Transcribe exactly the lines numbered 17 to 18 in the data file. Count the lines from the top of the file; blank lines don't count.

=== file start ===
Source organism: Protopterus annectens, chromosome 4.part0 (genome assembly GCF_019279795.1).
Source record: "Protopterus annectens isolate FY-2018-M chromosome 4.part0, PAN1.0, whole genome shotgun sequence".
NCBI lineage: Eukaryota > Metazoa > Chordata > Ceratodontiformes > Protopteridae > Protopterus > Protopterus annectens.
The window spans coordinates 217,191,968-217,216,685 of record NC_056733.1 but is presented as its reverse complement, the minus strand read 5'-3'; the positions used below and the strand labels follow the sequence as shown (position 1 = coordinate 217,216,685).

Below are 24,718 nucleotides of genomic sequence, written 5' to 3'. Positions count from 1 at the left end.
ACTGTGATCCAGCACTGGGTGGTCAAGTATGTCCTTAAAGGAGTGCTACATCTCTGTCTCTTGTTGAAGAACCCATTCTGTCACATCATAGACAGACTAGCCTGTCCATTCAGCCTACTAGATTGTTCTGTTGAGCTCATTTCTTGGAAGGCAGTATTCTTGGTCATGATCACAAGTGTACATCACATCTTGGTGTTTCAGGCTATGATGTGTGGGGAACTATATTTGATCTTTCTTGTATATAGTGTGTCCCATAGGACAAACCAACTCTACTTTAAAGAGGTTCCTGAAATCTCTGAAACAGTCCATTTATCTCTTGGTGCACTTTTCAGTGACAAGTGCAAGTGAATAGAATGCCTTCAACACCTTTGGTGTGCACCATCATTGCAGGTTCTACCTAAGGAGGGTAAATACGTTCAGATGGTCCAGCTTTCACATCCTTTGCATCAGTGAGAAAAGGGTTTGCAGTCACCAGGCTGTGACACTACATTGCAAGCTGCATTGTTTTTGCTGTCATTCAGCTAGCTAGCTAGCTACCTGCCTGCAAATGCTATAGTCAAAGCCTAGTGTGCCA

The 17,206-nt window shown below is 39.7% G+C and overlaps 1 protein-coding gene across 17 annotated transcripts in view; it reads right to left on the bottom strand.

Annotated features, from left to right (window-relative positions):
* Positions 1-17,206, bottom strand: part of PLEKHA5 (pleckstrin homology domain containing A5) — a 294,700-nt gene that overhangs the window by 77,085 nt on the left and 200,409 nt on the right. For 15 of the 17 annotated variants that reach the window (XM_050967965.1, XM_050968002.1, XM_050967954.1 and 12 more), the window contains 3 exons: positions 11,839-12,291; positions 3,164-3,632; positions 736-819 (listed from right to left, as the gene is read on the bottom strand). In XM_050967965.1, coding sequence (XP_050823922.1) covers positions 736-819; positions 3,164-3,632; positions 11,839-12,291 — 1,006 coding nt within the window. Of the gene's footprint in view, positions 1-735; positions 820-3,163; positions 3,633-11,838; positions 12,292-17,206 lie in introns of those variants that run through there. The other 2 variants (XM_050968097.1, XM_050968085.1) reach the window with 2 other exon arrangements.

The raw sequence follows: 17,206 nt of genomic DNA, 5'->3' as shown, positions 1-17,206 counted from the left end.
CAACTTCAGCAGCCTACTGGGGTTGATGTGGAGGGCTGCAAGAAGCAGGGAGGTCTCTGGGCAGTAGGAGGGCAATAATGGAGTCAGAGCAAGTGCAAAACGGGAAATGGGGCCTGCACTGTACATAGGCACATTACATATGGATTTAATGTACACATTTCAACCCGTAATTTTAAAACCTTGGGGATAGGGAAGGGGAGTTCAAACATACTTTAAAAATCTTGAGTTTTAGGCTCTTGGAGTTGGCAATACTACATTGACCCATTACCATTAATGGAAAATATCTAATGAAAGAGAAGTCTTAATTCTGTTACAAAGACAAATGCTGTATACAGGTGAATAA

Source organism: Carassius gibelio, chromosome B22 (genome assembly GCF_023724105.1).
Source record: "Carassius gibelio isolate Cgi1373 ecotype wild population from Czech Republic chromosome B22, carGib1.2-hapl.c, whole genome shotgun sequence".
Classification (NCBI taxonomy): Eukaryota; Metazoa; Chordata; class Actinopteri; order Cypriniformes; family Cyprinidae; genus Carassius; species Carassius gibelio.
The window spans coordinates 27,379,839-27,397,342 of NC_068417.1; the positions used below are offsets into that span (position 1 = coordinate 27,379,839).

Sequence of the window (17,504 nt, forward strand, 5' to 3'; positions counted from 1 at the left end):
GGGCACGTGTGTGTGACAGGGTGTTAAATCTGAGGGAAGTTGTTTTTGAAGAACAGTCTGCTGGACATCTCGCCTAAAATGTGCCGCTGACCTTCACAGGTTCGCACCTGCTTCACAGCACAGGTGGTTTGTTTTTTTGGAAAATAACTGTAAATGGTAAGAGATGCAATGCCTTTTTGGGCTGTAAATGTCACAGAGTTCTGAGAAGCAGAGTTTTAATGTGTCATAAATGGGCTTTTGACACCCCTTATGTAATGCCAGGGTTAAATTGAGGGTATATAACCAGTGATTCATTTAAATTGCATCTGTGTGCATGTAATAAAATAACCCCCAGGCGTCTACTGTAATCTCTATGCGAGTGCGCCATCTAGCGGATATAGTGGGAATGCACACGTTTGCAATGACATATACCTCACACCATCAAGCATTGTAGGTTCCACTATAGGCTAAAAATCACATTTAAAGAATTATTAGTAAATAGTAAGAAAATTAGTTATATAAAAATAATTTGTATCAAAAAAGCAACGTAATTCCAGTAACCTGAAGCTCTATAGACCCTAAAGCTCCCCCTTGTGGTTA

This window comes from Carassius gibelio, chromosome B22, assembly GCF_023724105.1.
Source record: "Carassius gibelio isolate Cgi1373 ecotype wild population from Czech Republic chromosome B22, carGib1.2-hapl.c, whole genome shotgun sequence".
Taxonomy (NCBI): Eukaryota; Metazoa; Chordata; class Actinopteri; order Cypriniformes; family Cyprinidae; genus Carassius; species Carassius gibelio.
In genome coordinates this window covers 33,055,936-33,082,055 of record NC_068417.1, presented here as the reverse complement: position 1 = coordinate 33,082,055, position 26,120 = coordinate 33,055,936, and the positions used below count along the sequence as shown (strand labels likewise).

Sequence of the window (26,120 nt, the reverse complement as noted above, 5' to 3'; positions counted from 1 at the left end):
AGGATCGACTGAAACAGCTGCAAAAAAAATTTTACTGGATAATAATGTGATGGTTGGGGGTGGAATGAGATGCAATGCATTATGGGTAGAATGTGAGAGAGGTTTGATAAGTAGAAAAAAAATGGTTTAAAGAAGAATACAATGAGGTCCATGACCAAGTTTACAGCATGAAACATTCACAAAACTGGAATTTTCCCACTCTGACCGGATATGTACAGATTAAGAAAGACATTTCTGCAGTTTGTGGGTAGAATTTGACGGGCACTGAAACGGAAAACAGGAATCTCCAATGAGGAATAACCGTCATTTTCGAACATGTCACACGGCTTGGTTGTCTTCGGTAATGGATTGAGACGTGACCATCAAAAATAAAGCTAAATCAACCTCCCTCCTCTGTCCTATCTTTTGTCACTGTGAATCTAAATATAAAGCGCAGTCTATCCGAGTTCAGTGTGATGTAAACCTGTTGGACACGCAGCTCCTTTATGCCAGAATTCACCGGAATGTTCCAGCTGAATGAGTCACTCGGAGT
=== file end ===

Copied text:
GGGCACGTGTGTGTGACAGGGTGTTAAATCTGAGGGAAGTTGTTTTTGAAGAACAGTCTGCTGGACATCTCGCCTAAAATGTGCCGCTGACCTTCACAGGTTCGCACCTGCTTCACAGCACAGGTGGTTTGTTTTTTTGGAAAATAACTGTAAATGGTAAGAGATGCAATGCCTTTTTGGGCTGTAAATGTCACAGAGTTCTGAGAAGCAGAGTTTTAATGTGTCATAAATGGGCTTTTGACACCCCTTATGTAATGCCAGGGTTAAATTGAGGGTATATAACCAGTGATTCATTTAAATTGCATCTGTGTGCATGTAATAAAATAACCCCCAGGCGTCTACTGTAATCTCTATGCGAGTGCGCCATCTAGCGGATATAGTGGGAATGCACACGTTTGCAATGACATATACCTCACACCATCAAGCATTGTAGGTTCCACTATAGGCTAAAAATCACATTTAAAGAATTATTAGTAAATAGTAAGAAAATTAGTTATATAAAAATAATTTGTATCAAAAAAGCAACGTAATTCCAGTAACCTGAAGCTCTATAGACCCTAAAGCTCCCCCTTGTGGTTA

This window comes from Carassius gibelio, chromosome B22, assembly GCF_023724105.1.